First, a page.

Friday, April 26, 2013

Big Top Benn by David McKee (Tate Publishing Ltd)














After our circus-themed book of the week, let's stay with circuses for the moment with a look at Big Top Benn.

David McKee's timeless bowler-hatted hero has been around for well over 40 years now - and this book was first published when Mr Benn was the preferred teatime viewing for me, as I wolfed down marmite sandwiches and drank nesquick as a kid.

Introducing Charlotte to 'old telly' is always quite amusing. Some she's entranced by, some she doesn't quite get but in the case of Mr Benn here's a character that felt familiar to her, mainly because we've loved so many of David McKee's other books anyway - so she knew the art style, and knew the sort of antics Mr Benn would get up to even before I showed her clips from the show on YouTube.

In this tale, Mr Benn wakes up on a noisy summer's morning wondering where the little costume shop on the corner of Festive Road will take him. He feels light hearted and wants something fun but still full of adventure.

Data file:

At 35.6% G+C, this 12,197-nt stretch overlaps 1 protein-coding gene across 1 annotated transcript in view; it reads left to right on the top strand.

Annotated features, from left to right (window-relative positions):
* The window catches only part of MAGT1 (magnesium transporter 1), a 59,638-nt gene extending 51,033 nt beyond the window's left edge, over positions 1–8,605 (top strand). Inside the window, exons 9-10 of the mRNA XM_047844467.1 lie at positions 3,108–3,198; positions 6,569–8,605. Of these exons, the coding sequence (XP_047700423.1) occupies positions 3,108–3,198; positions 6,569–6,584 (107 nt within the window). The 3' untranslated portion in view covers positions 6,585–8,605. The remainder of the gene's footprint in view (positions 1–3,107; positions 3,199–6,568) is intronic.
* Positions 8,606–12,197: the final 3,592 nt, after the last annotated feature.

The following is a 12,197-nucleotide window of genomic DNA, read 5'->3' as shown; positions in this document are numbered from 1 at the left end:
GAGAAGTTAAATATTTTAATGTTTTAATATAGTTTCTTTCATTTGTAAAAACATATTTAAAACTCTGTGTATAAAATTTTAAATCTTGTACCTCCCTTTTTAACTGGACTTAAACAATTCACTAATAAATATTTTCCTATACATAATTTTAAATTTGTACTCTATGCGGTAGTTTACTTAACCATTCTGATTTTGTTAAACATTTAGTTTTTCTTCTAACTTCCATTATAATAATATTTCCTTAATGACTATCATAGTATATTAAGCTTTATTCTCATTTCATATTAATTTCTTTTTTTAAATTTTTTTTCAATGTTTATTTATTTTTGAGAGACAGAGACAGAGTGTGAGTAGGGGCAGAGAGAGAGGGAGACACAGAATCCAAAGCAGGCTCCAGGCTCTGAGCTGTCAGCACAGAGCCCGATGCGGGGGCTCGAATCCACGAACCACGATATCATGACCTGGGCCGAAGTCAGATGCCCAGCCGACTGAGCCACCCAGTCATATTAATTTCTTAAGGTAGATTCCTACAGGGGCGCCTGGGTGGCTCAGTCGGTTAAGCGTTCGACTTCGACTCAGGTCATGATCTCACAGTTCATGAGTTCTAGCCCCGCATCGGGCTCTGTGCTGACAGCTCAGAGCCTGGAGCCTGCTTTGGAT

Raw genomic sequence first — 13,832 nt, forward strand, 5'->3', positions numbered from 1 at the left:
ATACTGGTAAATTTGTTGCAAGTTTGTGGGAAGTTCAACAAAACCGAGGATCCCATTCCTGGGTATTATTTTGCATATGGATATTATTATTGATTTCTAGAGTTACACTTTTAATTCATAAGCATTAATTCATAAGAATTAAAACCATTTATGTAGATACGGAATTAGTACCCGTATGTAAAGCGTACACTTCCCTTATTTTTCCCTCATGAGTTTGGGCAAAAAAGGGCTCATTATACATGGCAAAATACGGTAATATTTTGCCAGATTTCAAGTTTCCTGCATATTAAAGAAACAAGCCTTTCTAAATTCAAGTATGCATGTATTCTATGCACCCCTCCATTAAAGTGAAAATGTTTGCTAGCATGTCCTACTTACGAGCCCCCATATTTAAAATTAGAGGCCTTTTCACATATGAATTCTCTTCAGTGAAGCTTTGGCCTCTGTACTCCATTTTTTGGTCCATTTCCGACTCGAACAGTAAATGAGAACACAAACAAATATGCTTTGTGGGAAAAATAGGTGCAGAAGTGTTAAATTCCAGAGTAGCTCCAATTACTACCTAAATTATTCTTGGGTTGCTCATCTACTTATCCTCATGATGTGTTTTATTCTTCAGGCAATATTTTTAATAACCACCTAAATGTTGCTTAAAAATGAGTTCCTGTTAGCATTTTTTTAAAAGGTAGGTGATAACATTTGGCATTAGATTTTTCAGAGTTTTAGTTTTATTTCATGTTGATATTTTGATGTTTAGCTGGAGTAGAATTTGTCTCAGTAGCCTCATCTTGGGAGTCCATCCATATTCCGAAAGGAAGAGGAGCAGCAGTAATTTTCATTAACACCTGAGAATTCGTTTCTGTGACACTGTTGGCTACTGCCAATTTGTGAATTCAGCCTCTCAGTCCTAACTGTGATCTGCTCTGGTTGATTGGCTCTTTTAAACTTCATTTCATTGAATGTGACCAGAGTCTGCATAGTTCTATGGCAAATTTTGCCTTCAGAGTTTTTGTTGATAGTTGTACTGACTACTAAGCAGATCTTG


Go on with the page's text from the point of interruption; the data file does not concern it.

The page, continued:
The fez-wearing shop owner (who made Fezzes cool way before the 11th Doctor did!) shows Mr Benn a costume that's too big, with huge floppy shoes and a rather battered hat. It's only when the shop owner hands over a bright red nose that Mr Benn understands. Today's adventure will let him be a clown in a circus, hooray!

Setting off in a rather strange car waiting just the other side of the dressing room door, Mr Benn soon finds the other members of the circus running into all sorts of difficulties before they reach the next town. With the aid of a friend from a previous adventure, the rather scary looking Smasher, Mr Benn soon gets the circus on its way again - but can he do a brilliant turn as a clown for the final show?

You'll have to read the book to find out. McKee's trademark colours and brilliant characters are all in the book, and there's some great black-and-white linework too. I still think Mr Benn is one of those children's characters that has appeal right down the generations. A great book and a brilliant trip down memory lane.

Charlotte's best bit: The wonderful trapeze artists, so delicate and lithe

Daddy's favourite bit: The Shopkeeper's brilliant turn as a magician. Pif, Paf, Pouf!

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